Ass and Name
Zola and Zoilus
A few Neos
What's in a Nem?
Pleo III-Two More Pleons
Achron.. and Acroam..
Per IV--Perpotation et al.
Per and Pre--Prevenient
Perpense and Perpend
Epi I--Epiplexis, et al.
The Doric Column
Epi III--Episemon et al.
Playing with Pleo III
Pleonasm and Pleonexia
We will conclude our foray into the rich world of "pleo" and "pleon" with these two terms, derived from rhetoric and moral philosophy, respectively. Rarely is either used today , but there really is no good reason to neglect them. I will argue here that the first, which often is held to be a stylistic vice, actually is not so unambiguouly vicious, while the latter, meaning "greed," may too have some "play" in its joints.
The OED gives the standard definition: in grammar and rhetoric, "the use of more words in a sentance than are necessary to express the meaning." One could simply have defined it as "superfluity of expression." Maybe the first definition was intended as an example of the phenomenon! In any case, the word goes back to the ancient rhetoricans, and Aelius Donatus in the 4th century A.D. lists it as one of the 12 stylistic voices. But already in the 16th century, English rhetorician George Putteham, in his Art of English Poesie, muses on the ambiguity of the term. He gives as an example of pleonasmus, "I heard it with mine eares," and then goes on to say, "as if a man could heare with his heeles, or see with his nose." But though it is a vice, it is "not much to be misliked, for even a vice sometime being seasonably used, hath a pretie grace." Reflecting this ambiguity also is the 18th century theologian Warburton, who says, "the genius of the Hebrew tongue, which so delights in pleonasms."
The word can be used to form other terms, too, such as pleonast, the person who uses pleonasm, pleonastic, which would be characterized by pleonasm, and pleonasmic, a rare term meaning "redundant" or "superfluous," and attested in the 17th century in the example of a "pleonasmic fool." I actually like the sound of this last phrase--it suggests something excessive, superfluous or unnecessarily repetitive about a person. I think it has real possiblities.
Thus, I am not willing simply to adopt the traditional rhetorical usage without a quibble. Though the dictionaries may term it a vice, I generally am more positive toward it, except with the example given of a "pleonasmic fool."
Pleonexia is a word transliterated directly from the Greek. and means greed or avarice. The adjectival form, pleonectic, is even more attractive to pronounce, perhaps because we have other words in English ending in "ectic" or "etic" that are very visual in their connotations or useful to employ (e.g., splenetic or anticlimatic). Thus, saying that a person has a pleonectic disposition or manner means that s/he is greedy or avaricious.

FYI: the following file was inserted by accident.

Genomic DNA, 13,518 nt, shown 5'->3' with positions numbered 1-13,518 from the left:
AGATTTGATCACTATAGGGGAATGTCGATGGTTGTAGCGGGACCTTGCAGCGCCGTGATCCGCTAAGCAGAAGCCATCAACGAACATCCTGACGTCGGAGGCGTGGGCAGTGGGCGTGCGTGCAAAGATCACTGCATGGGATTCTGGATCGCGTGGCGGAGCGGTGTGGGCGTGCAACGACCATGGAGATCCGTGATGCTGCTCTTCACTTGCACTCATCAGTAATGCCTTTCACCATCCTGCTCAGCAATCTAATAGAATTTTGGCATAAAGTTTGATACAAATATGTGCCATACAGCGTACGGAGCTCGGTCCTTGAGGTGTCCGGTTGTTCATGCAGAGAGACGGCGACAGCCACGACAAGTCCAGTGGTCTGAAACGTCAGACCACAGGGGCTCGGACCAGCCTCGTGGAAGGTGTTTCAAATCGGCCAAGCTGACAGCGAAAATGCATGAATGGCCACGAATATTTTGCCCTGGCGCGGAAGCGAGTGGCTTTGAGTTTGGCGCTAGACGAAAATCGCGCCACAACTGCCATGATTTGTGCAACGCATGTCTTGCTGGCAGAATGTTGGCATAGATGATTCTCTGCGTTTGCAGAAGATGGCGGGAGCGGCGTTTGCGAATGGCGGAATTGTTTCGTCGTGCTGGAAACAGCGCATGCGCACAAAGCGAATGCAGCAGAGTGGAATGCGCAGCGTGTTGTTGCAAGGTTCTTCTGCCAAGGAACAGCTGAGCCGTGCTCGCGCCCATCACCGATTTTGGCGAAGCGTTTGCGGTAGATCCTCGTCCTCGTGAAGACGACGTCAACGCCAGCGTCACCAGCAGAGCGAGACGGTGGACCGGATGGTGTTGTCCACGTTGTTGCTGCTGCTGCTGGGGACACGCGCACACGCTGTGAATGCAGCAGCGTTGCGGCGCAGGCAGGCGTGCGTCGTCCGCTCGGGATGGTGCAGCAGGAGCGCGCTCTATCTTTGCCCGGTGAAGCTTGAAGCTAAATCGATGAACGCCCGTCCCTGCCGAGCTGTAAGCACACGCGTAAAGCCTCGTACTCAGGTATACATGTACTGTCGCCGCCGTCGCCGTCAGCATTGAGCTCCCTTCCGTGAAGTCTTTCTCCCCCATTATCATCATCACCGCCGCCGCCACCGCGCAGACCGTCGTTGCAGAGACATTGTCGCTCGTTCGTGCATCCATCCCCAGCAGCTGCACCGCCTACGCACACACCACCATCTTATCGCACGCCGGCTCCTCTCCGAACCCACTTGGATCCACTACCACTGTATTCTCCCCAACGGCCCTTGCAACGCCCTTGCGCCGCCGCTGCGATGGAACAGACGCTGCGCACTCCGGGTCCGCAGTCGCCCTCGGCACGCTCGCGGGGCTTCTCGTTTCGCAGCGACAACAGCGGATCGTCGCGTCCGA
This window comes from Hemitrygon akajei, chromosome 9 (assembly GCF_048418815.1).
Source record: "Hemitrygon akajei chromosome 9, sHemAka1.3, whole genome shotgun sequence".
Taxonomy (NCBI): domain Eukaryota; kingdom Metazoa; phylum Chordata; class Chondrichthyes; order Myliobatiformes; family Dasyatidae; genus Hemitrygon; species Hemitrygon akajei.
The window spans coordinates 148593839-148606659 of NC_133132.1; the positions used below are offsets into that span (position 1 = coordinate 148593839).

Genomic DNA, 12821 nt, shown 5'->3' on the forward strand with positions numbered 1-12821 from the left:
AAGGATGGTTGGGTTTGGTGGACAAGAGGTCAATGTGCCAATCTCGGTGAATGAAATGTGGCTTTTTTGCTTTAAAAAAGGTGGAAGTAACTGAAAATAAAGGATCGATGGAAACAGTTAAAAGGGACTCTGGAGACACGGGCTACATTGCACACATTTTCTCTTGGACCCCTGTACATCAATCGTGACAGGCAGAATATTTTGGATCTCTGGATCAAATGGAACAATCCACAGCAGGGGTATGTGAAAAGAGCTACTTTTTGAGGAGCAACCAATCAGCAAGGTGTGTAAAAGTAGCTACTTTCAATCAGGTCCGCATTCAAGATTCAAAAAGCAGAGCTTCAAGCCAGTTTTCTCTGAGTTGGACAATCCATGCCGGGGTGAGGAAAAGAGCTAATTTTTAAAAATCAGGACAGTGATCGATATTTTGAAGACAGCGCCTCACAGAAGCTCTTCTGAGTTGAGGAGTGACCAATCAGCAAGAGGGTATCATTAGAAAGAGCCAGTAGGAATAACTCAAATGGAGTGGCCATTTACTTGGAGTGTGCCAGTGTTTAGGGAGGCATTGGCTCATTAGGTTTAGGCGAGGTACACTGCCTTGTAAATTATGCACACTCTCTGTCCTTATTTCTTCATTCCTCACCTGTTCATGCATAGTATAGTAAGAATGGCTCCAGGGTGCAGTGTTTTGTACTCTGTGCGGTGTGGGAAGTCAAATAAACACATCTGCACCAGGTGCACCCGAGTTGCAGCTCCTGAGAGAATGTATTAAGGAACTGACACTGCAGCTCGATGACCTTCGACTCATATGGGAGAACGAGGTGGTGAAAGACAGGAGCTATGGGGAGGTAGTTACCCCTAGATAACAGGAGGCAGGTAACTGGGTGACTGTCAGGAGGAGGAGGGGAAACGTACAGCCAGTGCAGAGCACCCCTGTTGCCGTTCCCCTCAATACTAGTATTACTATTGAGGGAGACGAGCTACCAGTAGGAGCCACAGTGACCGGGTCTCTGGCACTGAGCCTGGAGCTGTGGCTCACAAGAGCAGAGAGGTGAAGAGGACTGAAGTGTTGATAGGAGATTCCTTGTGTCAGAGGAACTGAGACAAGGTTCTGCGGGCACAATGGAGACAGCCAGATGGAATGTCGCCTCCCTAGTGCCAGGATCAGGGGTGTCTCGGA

Plato uses pleonexia in the Republic as a word to characterize Thrasymachus' attitude toward justice. Thrasymachus says, in Book I of the Grube/Reeve translation, "A person of great power outdoes everyone else." The Greek word rendered as outdoes is pleonektein. Reeve comments that for Plato "pleonexia is, or is the cause of, injustice (359c), since always wanting to outdo others leads one to try to get what belongs to them, which isn't one's own." Thus it is no surprise that when Plato gives his (admittedly anticlimatic) definition of justice in Book IV it is something where each person does his own (unique) work or keeps his own things. Pleonexia, greed, is at the heart of injustice.
And, this is fine, as far as it goes. It is so fine that perhaps I should just stop here after repeating the definition and giving an illustration. But, I don't think I will. Plato assumed that happiness and justice were to be found in a city where each person knows the task to which he is uniquely qualified and spends time doing it. One then becomes satisfied with one's own things and lives a life of harmony and virtue.
Yet Plato's naivete in the Republic with respect to other things (such as law--see my essay criticizing Plato's method in Books I-IV of the Republic), makes me wonder if we there might also be some oversimplification here. I disagree with Plato that the striving, greedy person is the opposite of the person who is satisfied with his or her own goods and station in life. I would argue, in contrast, that the nature of the soul, if there is such an entity, is always to be striving for something. Some long to outdo others in wealth, to be sure. Others may want to attain victory on the field or play or a number one ranking in the classroom. It is human nature to want to outdo and to win, and not simply to be content with one's own situation and possessions. Thus, maybe it is too simple to define pleonectic and pleonexia solely in terms of greed; why not see it as a desire, to be sure, a desire for more of many kinds, and a desire that has a great danger of disappointing the self and hurting others, but one which is not in its essence bad? Thus, we might say that pleonexia is a longing for more which never is completely satiated.
It is fun, at times, to "massage" the dictionary, even if it results in sacrificing clarity for a potentially more refined and complex understanding of human motivation.
Copyright © 2004-2010 William R. Long